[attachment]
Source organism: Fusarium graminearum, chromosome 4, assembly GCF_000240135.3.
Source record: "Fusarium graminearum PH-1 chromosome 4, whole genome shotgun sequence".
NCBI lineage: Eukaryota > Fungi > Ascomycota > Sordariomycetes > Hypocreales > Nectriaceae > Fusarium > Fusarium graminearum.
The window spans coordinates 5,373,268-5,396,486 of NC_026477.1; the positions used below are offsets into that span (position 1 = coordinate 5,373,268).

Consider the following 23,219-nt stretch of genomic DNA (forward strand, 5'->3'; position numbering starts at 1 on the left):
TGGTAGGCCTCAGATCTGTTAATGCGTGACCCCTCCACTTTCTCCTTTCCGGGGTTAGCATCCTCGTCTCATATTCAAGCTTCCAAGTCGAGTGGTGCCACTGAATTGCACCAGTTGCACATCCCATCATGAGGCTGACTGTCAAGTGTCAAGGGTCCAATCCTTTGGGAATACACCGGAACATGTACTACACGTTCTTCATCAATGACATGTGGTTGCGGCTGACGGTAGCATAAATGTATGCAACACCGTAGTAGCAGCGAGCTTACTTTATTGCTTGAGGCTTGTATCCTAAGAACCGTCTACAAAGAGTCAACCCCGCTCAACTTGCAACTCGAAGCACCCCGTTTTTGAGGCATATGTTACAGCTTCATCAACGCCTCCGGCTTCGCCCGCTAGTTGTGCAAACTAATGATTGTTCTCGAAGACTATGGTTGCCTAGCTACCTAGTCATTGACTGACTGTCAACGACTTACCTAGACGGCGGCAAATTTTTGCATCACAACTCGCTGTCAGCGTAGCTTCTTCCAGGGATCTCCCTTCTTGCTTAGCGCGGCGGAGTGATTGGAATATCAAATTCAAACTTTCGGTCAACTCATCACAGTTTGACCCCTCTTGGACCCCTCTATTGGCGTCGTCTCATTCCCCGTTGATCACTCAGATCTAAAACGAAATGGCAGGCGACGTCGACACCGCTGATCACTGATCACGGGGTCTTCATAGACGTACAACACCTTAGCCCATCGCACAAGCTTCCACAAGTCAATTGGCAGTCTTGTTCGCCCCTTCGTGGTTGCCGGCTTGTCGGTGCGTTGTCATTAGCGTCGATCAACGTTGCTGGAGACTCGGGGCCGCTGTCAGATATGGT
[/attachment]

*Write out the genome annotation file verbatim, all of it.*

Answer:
Source organism: Fusarium graminearum, chromosome 4, assembly GCF_000240135.3.
Source record: "Fusarium graminearum PH-1 chromosome 4, whole genome shotgun sequence".
NCBI lineage: Eukaryota > Fungi > Ascomycota > Sordariomycetes > Hypocreales > Nectriaceae > Fusarium > Fusarium graminearum.
The window spans coordinates 5,373,268-5,396,486 of NC_026477.1; the positions used below are offsets into that span (position 1 = coordinate 5,373,268).

Consider the following 23,219-nt stretch of genomic DNA (forward strand, 5'->3'; position numbering starts at 1 on the left):
TGGTAGGCCTCAGATCTGTTAATGCGTGACCCCTCCACTTTCTCCTTTCCGGGGTTAGCATCCTCGTCTCATATTCAAGCTTCCAAGTCGAGTGGTGCCACTGAATTGCACCAGTTGCACATCCCATCATGAGGCTGACTGTCAAGTGTCAAGGGTCCAATCCTTTGGGAATACACCGGAACATGTACTACACGTTCTTCATCAATGACATGTGGTTGCGGCTGACGGTAGCATAAATGTATGCAACACCGTAGTAGCAGCGAGCTTACTTTATTGCTTGAGGCTTGTATCCTAAGAACCGTCTACAAAGAGTCAACCCCGCTCAACTTGCAACTCGAAGCACCCCGTTTTTGAGGCATATGTTACAGCTTCATCAACGCCTCCGGCTTCGCCCGCTAGTTGTGCAAACTAATGATTGTTCTCGAAGACTATGGTTGCCTAGCTACCTAGTCATTGACTGACTGTCAACGACTTACCTAGACGGCGGCAAATTTTTGCATCACAACTCGCTGTCAGCGTAGCTTCTTCCAGGGATCTCCCTTCTTGCTTAGCGCGGCGGAGTGATTGGAATATCAAATTCAAACTTTCGGTCAACTCATCACAGTTTGACCCCTCTTGGACCCCTCTATTGGCGTCGTCTCATTCCCCGTTGATCACTCAGATCTAAAACGAAATGGCAGGCGACGTCGACACCGCTGATCACTGATCACGGGGTCTTCATAGACGTACAACACCTTAGCCCATCGCACAAGCTTCCACAAGTCAATTGGCAGTCTTGTTCGCCCCTTCGTGGTTGCCGGCTTGTCGGTGCGTTGTCATTAGCGTCGATCAACGTTGCTGGAGACTCGGGGCCGCTGTCAGATATGGT